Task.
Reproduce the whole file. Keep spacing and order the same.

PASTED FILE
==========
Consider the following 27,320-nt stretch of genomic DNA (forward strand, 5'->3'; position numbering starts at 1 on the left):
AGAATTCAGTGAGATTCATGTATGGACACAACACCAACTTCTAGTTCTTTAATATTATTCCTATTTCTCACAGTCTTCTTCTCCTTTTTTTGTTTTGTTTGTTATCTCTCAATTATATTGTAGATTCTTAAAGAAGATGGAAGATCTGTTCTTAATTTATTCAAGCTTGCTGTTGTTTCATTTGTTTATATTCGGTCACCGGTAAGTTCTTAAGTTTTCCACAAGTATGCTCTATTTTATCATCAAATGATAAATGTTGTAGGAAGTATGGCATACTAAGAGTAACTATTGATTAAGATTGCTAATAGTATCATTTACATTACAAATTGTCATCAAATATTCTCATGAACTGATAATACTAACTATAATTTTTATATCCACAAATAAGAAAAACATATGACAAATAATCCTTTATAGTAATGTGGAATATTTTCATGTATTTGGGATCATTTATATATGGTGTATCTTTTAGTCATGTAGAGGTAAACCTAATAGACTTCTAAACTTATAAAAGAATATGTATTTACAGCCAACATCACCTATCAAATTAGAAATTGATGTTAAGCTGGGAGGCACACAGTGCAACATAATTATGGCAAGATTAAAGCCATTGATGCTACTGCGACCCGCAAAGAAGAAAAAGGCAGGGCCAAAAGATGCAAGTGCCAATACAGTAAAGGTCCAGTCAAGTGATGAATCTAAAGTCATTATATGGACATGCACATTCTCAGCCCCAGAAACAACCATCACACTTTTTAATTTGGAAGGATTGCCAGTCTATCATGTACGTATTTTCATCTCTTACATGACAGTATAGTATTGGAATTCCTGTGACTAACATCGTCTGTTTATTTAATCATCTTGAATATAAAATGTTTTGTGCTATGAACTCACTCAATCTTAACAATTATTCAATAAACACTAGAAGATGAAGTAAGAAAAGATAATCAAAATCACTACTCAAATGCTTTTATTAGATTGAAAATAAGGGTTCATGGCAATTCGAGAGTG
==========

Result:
Consider the following 27,320-nt stretch of genomic DNA (forward strand, 5'->3'; position numbering starts at 1 on the left):
AGAATTCAGTGAGATTCATGTATGGACACAACACCAACTTCTAGTTCTTTAATATTATTCCTATTTCTCACAGTCTTCTTCTCCTTTTTTTGTTTTGTTTGTTATCTCTCAATTATATTGTAGATTCTTAAAGAAGATGGAAGATCTGTTCTTAATTTATTCAAGCTTGCTGTTGTTTCATTTGTTTATATTCGGTCACCGGTAAGTTCTTAAGTTTTCCACAAGTATGCTCTATTTTATCATCAAATGATAAATGTTGTAGGAAGTATGGCATACTAAGAGTAACTATTGATTAAGATTGCTAATAGTATCATTTACATTACAAATTGTCATCAAATATTCTCATGAACTGATAATACTAACTATAATTTTTATATCCACAAATAAGAAAAACATATGACAAATAATCCTTTATAGTAATGTGGAATATTTTCATGTATTTGGGATCATTTATATATGGTGTATCTTTTAGTCATGTAGAGGTAAACCTAATAGACTTCTAAACTTATAAAAGAATATGTATTTACAGCCAACATCACCTATCAAATTAGAAATTGATGTTAAGCTGGGAGGCACACAGTGCAACATAATTATGGCAAGATTAAAGCCATTGATGCTACTGCGACCCGCAAAGAAGAAAAAGGCAGGGCCAAAAGATGCAAGTGCCAATACAGTAAAGGTCCAGTCAAGTGATGAATCTAAAGTCATTATATGGACATGCACATTCTCAGCCCCAGAAACAACCATCACACTTTTTAATTTGGAAGGATTGCCAGTCTATCATGTACGTATTTTCATCTCTTACATGACAGTATAGTATTGGAATTCCTGTGACTAACATCGTCTGTTTATTTAATCATCTTGAATATAAAATGTTTTGTGCTATGAACTCACTCAATCTTAACAATTATTCAATAAACACTAGAAGATGAAGTAAGAAAAGATAATCAAAATCACTACTCAAATGCTTTTATTAGATTGAAAATAAGGGTTCATGGCAATTCGAGAGTG